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I talk to a lot of CEOs, CIOs, and CTOs who feel pressured to replace legacy (aka proven) applications that have served their multibillion-dollar organizations faithfully for 30 or 40 years or more, in a quest for “modernization.” My advice, more now than ever, is never touch a hot stove, and please don’t burn your house down.
While CEOs tend to have a longer lifespan, I’ve seen a great many CIOs and CTOs come and go because they got burned by an ill-thought-out move toward IT modernization and because, in some cases, they figuratively burned down the house, bringing line-of-business applications to their knees and significantly impacting operations—leaving it to their successors to beat a hasty retreat back to the rock-solid legacy systems that some see as old-fashioned.
Some say it’s a build versus buy question. I say it’s a built versus buy question: those legacy applications are already built and running. Yet I’ve encountered C-level executives who just two months after joining a company have made hasty—turned disastrous—decisions to throw out the old in pursuit of the new. But they’re trying to solve a problem that doesn’t really exist. Well, kind of. Yes, there are known issues and problems. However, companies typically don’t invest in solving these known issues and problems and instead kick the can down the road. Then the new CxO comes in and suddenly gets the green light to make the investment, and money that never existed before is now abundant.
Migrate your code to a new platform? Definitely. For years companies have been moving their legacy systems from OpenVMS, IBM AS/400 and AIX, Sun boxes, and other systems onto Windows or Linux, while retaining the original code of their legacy applications.
Apply a modern user interface? Go for it! With browser-based, Windows-desktop, and mobile front ends, you can change the UI at any time, without endangering the line-of-business legacy code that has kept your business prospering for decades, and you can continue to do so for decades to come.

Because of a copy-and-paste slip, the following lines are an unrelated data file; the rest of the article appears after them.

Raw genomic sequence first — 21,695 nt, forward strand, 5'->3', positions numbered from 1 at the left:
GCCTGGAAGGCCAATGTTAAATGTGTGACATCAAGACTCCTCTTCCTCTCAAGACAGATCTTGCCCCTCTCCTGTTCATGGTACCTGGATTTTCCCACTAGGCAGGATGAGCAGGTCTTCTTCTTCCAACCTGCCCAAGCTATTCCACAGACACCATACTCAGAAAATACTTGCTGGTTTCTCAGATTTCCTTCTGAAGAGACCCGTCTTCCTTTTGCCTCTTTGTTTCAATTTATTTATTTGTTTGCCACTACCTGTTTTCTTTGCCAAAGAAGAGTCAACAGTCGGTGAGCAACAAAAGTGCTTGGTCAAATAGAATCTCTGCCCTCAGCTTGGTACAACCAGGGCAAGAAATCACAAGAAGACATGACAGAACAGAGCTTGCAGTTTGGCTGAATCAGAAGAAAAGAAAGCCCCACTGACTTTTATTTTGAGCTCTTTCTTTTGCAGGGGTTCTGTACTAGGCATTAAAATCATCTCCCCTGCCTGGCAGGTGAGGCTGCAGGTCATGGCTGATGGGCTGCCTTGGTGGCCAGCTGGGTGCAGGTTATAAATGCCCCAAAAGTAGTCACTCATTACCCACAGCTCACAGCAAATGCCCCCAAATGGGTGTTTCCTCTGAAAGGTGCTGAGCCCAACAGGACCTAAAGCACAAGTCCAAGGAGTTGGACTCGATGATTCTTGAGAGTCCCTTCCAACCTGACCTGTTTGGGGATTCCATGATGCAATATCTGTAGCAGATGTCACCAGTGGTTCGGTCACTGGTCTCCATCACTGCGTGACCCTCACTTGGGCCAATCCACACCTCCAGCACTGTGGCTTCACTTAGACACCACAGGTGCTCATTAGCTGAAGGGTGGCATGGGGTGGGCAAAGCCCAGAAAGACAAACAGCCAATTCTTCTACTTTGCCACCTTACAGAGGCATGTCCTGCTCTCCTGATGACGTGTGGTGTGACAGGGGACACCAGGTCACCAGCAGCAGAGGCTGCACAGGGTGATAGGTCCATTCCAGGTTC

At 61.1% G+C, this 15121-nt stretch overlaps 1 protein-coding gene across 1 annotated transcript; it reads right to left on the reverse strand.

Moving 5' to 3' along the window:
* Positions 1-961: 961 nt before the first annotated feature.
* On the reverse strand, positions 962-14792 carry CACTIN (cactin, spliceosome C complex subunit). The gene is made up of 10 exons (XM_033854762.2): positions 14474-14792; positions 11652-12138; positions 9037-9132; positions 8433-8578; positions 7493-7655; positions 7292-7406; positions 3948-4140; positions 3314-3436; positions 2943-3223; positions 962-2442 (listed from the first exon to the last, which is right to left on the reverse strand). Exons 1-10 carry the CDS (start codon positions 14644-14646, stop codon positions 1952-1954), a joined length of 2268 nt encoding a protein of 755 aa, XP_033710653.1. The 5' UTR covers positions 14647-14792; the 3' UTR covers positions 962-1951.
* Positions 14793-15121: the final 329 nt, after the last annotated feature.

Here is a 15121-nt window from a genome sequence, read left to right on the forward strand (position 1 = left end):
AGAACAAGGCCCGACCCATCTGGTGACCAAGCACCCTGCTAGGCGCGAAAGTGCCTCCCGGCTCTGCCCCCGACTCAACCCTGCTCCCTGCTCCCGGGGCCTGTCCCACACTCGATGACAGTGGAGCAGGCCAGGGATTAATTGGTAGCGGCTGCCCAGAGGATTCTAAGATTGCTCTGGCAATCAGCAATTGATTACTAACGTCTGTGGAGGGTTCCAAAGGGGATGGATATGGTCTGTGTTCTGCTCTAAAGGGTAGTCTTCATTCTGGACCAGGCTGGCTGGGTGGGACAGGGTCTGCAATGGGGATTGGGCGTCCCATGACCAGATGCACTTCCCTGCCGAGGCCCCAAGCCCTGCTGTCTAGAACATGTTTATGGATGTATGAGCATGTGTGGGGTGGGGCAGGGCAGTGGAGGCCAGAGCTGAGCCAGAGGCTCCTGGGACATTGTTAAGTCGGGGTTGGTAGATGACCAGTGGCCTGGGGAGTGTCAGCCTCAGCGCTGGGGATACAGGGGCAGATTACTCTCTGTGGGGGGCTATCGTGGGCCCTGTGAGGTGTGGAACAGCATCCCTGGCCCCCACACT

Replicate your legacy data to a modern database? Absolutely. While preserving your existing data and logic, you also make your data available for ETL processing into a data warehouse or whatever other BI environment you choose.
Use modern development tools? Of course. Armed with the right tools, which a good developer can learn quickly, you can take advantage of the myriad developer productivity, code quality, and other features that are inherently present in modern IDEs like Microsoft Visual Studio. Your legacy application being written in DBL, COBOL, BASIC, or the like does not prevent you from using modern tools and development techniques.
When it comes to retaining your bullet-proof legacy systems that have supported your business for decades, I encourage you to have a new appreciation for the steadfastness of DBL, COBOL, and other legacy languages. As the musician Huey Lewis sings, “It’s hip to be square.” When it comes to stability, DBL, COBOL, and the like rock—as in rock solid.
In celebration of COBOL’s 60th birthday in 2019, Mike Madden posted an appreciation titled “Happy Birthday Dear COBOL,” which presented these figures:
• COBOL supports 90% of Fortune 500 business systems daily
• 70% of all critical business logic is written in COBOL
• COBOL connects 500 million mobile phone users daily
• 95% of ATM transactions pass through COBOL code
• 80% of all point-of-sale transactions rely on COBOL
• There are more COBOL transactions executed daily than Google and YouTube searches
• 1.5 million new lines of COBOL code are written every day
• 2 million people work in COBOL
Yet within the industry, there’s a tendency to judge a book by its cover, to see a green screen and cringe, and to risk one’s career by saying, “We’re going to rewrite that application to bring it into the modern era.”
Upon such statements, careers have faltered and business continuity has foundered.
Too often lost in a rush toward the new is the simple fact that you can apply a modern user interface to your legacy application’s code base, usually in a fraction of the time and at a fraction of the cost of replacing the application with something else.
One of the main techniques for enabling this type of enhancement is to create a “services layer” between your legacy code and your new UI. Usually this involves building RESTful web services APIs that expose your application’s business logic and data through modern, flexible, open, and secure protocols.
Once you have this services layer in place, it can be used by any new UI that you choose to build, using whatever tools you decide to use. But be extremely cautious about trying to rewrite the back-end code that has been reliably supporting your business operations, perhaps for decades.